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Long ago, I rode a big beautiful Morgan horse. Riding his canter was like riding a real life rocking horse. I can still feel his powerful stride consuming the ground beneath us, but leaving me (the rider) with just a gentle roll to navigate. It was nothing short of amazing. His trot, on the other hand, is how I paid for the amazing canter. Beau had long spring-like legs that easily launched even the best of riders right out of the seat. In order to sit that trot, one needed a super-power located right in the core.

To find this super-power, we need to go deep. Below the rectus abdominus and even below the obliques is a little known muscle called your transversus abdominus. It isn’t flashy like the “6-pack”, nor does it chisel our waistline like our obliques.

The transversus is ‘just’ your back’s best friend. 

The fibers of the transversus run from side to side meaning it doesn’t move us in any direction, its sole job is to be there to protect and support the internal organs and the spine in that region. Think of this muscle as your very literal corset. When activated, it can help you have a flatter tummy and a cushioned spine.

Because the transversus is a stabilizer and not a mobilizer (like your biceps), it is more challenging to find. And, if you are a woman who has been pregnant and/or had a c-section, this area can be a bit dormant. So, how do we re-activate (or activate for the first time) the transversus?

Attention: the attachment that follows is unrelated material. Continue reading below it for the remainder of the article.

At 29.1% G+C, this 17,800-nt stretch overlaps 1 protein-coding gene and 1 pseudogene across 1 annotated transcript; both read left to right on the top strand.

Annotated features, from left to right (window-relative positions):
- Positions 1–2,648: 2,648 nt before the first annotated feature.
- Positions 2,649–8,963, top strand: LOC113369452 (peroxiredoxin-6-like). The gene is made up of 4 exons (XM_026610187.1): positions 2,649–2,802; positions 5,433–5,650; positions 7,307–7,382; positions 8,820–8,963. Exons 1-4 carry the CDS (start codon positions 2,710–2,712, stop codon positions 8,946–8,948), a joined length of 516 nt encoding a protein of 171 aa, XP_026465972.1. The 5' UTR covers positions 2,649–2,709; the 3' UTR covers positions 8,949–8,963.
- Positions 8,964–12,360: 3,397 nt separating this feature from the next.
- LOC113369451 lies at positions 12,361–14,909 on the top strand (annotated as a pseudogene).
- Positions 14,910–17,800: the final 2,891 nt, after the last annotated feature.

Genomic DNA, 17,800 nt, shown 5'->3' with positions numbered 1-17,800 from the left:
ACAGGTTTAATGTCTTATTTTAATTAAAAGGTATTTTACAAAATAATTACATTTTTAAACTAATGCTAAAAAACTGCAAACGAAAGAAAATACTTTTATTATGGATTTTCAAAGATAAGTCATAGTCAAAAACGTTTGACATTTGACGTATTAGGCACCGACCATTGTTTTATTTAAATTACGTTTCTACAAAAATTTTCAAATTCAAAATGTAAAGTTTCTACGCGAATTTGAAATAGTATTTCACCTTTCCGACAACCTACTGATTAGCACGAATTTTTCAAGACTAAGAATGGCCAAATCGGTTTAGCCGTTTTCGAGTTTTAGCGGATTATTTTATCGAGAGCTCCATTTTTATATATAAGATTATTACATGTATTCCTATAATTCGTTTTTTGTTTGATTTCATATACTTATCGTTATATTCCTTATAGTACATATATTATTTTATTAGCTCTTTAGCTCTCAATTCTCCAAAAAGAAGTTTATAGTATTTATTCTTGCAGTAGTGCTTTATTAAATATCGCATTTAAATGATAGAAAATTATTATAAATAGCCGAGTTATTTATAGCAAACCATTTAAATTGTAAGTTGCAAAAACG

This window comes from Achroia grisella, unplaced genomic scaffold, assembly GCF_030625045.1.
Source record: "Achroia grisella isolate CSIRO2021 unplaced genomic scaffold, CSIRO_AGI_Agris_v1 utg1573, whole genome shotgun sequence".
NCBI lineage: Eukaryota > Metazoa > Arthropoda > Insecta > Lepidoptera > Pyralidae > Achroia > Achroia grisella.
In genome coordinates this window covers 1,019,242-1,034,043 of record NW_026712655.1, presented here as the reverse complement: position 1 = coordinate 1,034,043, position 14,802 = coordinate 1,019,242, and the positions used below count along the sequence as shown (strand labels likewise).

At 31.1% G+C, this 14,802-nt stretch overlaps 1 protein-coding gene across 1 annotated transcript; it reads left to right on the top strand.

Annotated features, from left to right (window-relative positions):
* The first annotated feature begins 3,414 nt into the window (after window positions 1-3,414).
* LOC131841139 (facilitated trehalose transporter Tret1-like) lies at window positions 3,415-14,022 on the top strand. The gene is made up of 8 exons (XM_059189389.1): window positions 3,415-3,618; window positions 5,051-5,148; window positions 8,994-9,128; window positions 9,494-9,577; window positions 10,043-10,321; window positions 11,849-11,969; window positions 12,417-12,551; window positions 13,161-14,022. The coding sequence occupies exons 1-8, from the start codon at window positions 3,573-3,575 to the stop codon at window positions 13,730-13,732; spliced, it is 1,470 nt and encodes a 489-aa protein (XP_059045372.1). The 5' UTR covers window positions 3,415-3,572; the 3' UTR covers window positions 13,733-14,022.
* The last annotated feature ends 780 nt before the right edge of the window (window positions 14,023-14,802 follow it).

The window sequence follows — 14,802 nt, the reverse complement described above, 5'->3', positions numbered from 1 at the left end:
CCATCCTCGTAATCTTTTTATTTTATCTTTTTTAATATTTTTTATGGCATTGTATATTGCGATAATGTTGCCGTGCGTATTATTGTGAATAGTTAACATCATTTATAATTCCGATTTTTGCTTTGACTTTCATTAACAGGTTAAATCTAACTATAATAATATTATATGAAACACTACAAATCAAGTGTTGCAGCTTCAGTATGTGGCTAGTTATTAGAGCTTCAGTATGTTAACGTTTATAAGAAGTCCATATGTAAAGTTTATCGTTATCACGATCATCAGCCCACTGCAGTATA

Here are a few exercises to get you started:


Sitting comfortably on the floor or in a chair, take your hands and place them around your belly button. Now cough. That was your transversus.

2.  Use Your Breath

Sitting on a ball, in a chair or on a cushion with your hands around your belly button just take a few deep breaths. As you exhale, push the air out through your mouth through a pursed lip. As you do this, you activate your TA to expel the air. You should feel the TA gently compressing. Stay here for about 5 breaths to continue to feel the TA working and get reaquainted with how it feels. You can also do this standing.

3.  Use Gravity

Come up to your hands and knees with your hands right under your shoulders and your knees right under your hips. Take a few deep breaths here where you let your belly fill on your inhale and then on your exhale you work to draw the belly button back to your spine. While working against gravity in this position it can be easier to find and feel your transversus. Now to challenge this further, lengthen one leg out behind you while you exhale and engage the TA to support the back against the weight of the leg. The goal is to utilize your transversus to maintain the integrity of your spine and not let it dip or tilt against the weight of the lifted leg. Inhale and place your knee back on the floor. On your next exhale, extend your other leg out continuing to engage the TA. As you build strength, try holding one leg out for 2 full breath cycles and then 3, and so on.

The transverse abdominus is designed to be an endurance muscle.

It should be able to be engaged at a light level (note: NO GRIPPING or TENSING!) for extended periods of time. To build up this stamina, you can simply take moments throughout your day to focus on the exhale of your breath to engage the TA. As you build awareness, next work to build stamina by maintaining engagement of your TA through the inhale. Next work to maintain engagement through 5 breaths and then work up to 10.

Every time I was asked to sit Beau’s trot in a class or by my trainer (because this was never something I volunteered to do), I would start counting… and praying that I could maintain my seat. As hard as it was, I am grateful for those early lessons in core strength.

Beau and I.

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